The order was cryptic but clear. It came from the Minister. It was 2003 and I had just taken over as Secretary, of the Department of Horticulture in the state of Uttar Pradesh (UP) after having completed my deputation with the Central Government. The State had undergone a massive transformation during the last few years when I was away at Delhi. It was hurtling down a precipice, economically and socially, on account of political and bureaucratic instability. UP had always enjoyed the dubious distinction of being a corrupt state, but now it had become much worse. Now the corrupt were ruling the roost and they were brandishing their corrupt practices as a badge of honour. My Minister, unfortunately, carried this pedigree that was growing by the day.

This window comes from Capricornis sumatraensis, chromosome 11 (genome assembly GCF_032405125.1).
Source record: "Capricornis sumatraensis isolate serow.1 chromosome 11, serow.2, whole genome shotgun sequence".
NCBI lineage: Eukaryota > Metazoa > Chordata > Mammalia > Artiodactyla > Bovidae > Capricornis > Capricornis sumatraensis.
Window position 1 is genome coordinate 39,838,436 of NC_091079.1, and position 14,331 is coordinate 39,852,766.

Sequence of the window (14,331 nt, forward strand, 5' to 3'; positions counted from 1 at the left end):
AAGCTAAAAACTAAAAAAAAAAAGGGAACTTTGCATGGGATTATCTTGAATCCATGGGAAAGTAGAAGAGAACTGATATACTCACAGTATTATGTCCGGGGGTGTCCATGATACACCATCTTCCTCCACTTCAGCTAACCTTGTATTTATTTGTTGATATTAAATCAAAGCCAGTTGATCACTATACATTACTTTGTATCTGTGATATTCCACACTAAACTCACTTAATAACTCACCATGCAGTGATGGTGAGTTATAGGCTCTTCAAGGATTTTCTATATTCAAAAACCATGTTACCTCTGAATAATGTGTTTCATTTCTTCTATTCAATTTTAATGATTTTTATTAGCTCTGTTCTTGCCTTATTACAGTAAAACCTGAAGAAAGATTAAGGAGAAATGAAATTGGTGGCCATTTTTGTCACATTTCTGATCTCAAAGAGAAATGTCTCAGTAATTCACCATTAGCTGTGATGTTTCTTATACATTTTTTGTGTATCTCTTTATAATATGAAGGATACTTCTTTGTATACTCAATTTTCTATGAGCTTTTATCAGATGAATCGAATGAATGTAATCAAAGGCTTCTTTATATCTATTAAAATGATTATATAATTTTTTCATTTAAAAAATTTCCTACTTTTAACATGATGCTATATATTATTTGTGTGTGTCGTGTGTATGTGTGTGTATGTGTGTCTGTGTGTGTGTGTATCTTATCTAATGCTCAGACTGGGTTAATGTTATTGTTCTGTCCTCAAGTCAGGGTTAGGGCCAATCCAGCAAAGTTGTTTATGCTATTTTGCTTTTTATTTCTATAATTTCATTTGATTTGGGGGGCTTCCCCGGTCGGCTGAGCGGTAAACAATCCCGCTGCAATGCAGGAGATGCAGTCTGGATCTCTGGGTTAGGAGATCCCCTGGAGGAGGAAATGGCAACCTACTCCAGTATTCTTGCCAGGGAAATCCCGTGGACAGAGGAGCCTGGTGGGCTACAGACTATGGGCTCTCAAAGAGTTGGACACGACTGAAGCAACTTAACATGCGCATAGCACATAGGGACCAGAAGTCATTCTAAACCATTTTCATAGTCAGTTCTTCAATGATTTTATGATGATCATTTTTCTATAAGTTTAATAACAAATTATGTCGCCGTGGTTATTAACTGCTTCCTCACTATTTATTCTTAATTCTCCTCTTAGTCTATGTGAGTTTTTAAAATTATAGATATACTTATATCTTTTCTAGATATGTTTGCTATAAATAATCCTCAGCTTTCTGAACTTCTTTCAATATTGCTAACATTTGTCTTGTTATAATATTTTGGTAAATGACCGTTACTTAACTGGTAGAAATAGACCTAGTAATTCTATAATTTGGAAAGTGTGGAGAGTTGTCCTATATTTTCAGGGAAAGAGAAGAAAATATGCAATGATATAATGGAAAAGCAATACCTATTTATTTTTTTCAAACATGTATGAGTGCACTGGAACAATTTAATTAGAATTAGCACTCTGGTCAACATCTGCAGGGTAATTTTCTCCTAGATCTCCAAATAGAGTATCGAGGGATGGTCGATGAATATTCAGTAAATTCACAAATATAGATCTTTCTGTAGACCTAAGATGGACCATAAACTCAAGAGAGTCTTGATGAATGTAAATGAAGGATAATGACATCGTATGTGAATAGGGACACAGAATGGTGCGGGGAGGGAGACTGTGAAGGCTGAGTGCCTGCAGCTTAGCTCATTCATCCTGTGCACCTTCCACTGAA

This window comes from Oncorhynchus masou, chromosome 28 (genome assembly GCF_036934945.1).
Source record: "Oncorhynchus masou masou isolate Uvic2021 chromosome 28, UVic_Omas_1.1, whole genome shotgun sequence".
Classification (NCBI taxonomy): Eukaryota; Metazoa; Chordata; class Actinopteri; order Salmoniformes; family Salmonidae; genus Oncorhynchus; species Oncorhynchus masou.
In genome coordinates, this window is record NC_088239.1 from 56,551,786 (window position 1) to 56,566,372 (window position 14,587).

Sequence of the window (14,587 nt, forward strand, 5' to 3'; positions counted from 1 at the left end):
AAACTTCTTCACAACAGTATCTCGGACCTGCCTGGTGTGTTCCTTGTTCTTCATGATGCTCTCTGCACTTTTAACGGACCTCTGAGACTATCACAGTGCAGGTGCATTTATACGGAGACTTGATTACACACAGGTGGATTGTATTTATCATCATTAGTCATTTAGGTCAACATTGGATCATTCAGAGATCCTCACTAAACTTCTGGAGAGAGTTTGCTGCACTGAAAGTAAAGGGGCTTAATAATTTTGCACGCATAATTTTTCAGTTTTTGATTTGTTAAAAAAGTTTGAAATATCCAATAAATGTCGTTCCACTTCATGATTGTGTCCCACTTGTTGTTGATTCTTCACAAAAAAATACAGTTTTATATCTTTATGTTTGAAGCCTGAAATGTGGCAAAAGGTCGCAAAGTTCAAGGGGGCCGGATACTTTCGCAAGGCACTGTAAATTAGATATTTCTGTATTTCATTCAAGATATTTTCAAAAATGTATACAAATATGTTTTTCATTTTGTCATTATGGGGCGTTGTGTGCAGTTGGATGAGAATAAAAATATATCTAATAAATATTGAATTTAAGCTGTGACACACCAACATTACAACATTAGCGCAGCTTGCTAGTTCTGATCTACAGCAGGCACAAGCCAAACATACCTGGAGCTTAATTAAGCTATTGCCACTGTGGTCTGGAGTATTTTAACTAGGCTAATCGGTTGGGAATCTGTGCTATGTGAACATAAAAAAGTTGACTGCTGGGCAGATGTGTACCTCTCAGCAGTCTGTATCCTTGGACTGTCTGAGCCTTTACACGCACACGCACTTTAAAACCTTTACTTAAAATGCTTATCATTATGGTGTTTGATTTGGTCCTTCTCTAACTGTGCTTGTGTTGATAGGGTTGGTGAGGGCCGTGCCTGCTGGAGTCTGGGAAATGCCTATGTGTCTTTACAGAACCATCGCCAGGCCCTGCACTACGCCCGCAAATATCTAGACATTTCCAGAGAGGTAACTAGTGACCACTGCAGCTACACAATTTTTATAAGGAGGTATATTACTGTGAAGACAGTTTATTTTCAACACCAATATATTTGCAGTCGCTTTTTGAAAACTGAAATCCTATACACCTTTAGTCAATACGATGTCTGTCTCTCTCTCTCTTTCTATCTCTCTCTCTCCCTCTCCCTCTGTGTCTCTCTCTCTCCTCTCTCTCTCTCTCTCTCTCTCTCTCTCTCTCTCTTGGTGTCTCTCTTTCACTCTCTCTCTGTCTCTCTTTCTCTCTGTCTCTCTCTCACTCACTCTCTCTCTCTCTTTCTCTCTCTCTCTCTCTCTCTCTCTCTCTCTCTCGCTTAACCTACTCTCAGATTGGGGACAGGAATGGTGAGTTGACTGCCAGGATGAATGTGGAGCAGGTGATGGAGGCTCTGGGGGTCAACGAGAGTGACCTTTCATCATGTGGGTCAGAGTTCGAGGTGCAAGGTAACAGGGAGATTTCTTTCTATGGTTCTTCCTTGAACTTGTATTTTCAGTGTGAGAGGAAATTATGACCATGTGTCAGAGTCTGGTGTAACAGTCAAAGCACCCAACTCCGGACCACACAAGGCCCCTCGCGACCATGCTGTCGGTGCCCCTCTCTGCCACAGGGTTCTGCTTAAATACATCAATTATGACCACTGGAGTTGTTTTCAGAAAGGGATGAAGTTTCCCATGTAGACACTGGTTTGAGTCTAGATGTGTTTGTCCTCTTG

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No reason was assigned or indicated in the order that directed for the suspension of an officer. I had known the officer and he enjoyed the reputation of being an honest and efficient one, a breed that was fast disappearing. I rang up the Minister to ascertain the details, “Sir, you have desired suspension of a Deputy Director but you haven’t indicated any reason. Has he done anything wrong?” His response was immediate and cryptic, “He hasn’t come to meet me.” I was flummoxed. How could an officer be suspended for not meeting the Minister and why would he not meet him? I assured the Minister that I would speak to the concerned officer.

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I called up the officer and inquired, “Why haven’t you called on the Minister? He is very annoyed with you and he wants me to issue your suspension order.” There was a pause from the other end and then he responded, “Sir, I have met him on a number of occasions but the manner in which he wants me to ‘meet’ him, I haven’t been able to do because I don’t have the resources to meet his demands.” I immediately got the point. The Minister was expecting a ‘nazrana’ (an offering) from the officer.